The IG pointed out that while the agency is already doing a good job of tracking its FAC responses and posting them online, it should update its training materials to highlight the importance of making EPA’s responses available online because, “According to the EPA’s Scientific Integrity Policy, in order to ensure transparency, the agency needs to allow the ‘free flow of scientific information.’ The Scientific Integrity Policy is the framework to ensure integrity throughout the agency, including FACs, and states that the EPA needs to promote and provide access to the public by making scientific information available online.” While the EPA already scored highly in our assessment of agency scientific integrity policies (page 8 of this report), we would surely welcome improvements to agency processes that would further promote scientific integrity principles.

Under the Obama administration, federal agencies were charged with establishing policies and practices that would foster a culture of scientific integrity within the government. The EPA has one of the strongest scores in our assessment of these policies. Source: Goldman et al. 2017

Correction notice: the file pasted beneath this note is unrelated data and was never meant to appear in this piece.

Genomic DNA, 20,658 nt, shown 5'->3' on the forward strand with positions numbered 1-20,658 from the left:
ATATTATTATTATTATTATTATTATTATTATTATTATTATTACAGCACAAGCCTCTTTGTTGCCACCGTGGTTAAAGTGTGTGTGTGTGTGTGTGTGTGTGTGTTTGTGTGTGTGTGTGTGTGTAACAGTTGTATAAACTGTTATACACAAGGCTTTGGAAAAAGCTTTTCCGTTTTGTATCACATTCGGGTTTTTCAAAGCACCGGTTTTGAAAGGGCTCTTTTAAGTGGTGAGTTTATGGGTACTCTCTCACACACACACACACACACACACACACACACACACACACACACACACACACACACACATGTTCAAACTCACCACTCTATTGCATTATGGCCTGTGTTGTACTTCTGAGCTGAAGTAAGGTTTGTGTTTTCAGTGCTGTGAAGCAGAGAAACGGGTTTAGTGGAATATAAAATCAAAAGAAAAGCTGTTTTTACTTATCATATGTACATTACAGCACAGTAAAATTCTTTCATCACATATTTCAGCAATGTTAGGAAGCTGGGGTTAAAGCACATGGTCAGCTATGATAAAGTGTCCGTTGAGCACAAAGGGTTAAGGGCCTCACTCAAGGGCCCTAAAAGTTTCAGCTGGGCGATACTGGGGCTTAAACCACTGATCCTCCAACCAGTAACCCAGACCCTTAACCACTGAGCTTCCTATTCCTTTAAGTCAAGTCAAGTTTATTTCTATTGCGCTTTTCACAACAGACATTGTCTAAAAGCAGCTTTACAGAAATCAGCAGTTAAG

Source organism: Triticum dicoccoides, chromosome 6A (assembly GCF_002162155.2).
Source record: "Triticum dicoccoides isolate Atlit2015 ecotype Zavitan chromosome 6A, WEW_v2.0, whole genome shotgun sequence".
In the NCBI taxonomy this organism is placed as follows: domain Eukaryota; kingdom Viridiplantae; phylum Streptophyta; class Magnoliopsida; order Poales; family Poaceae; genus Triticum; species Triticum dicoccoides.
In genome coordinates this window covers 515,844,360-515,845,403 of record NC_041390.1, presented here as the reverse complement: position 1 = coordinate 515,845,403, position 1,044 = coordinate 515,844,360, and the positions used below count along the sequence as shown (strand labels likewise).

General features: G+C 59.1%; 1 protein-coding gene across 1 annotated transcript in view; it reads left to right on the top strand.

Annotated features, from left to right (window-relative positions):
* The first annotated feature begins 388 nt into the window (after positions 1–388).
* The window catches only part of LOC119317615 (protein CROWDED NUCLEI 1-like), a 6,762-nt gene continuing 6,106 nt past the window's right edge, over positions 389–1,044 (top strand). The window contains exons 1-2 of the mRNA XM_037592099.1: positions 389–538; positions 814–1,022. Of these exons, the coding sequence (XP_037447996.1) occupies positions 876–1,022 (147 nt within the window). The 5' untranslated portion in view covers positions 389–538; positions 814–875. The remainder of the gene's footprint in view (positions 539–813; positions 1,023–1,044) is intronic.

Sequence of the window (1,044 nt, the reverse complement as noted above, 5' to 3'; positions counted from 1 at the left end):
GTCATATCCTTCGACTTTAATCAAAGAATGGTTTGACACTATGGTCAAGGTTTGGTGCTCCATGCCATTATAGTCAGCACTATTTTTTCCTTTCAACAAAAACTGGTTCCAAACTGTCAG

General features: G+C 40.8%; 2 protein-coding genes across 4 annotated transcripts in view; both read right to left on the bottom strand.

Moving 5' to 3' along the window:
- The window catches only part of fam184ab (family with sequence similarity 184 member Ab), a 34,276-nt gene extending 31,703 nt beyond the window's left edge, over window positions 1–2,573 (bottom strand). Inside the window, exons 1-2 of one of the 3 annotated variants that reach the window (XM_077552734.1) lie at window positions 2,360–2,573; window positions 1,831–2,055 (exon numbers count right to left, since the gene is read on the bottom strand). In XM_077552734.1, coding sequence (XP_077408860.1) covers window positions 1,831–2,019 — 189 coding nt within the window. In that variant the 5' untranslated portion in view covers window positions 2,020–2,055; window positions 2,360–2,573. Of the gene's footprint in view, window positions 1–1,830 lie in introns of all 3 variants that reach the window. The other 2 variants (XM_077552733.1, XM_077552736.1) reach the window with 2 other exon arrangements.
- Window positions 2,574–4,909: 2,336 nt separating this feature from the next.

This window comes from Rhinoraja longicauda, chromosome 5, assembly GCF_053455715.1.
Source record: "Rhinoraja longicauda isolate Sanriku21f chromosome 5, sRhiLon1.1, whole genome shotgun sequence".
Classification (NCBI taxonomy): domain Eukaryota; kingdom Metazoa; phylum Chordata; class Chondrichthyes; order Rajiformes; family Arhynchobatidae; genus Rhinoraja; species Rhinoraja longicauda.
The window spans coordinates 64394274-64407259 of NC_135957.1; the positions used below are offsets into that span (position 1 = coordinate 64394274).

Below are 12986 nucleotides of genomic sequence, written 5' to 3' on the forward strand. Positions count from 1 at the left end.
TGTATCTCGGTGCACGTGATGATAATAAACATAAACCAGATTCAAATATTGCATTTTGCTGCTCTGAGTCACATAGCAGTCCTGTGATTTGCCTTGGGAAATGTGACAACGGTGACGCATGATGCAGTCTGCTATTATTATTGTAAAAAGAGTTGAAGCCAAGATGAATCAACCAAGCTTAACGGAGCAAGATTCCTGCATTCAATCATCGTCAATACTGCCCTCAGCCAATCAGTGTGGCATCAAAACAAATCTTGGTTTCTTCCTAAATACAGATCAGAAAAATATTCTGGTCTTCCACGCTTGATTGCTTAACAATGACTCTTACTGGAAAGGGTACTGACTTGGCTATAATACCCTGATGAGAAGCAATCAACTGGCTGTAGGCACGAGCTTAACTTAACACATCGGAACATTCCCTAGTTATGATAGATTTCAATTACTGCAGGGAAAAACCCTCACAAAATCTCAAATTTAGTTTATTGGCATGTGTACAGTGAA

Interviewed Designated Federal Officers (DFOs), the liaisons between the agency and FACs, had some suggestions on how to improve management of the FAC process including giving the committee more context for the charge questions, more relevant background information, and clarity on how conclusions should be reached and whether consensus is necessary. One other recommendation is that DFOs should “allow FAC chairs to provide input into committee member selection to ensure necessary expertise.”  This one is slightly concerning because if, for example, the EPA SAB Reform Act is passed, a chair might seek input from more industry representatives and fewer academic scientists, which could skew an advisory committee toward a specific industry-friendly conclusion.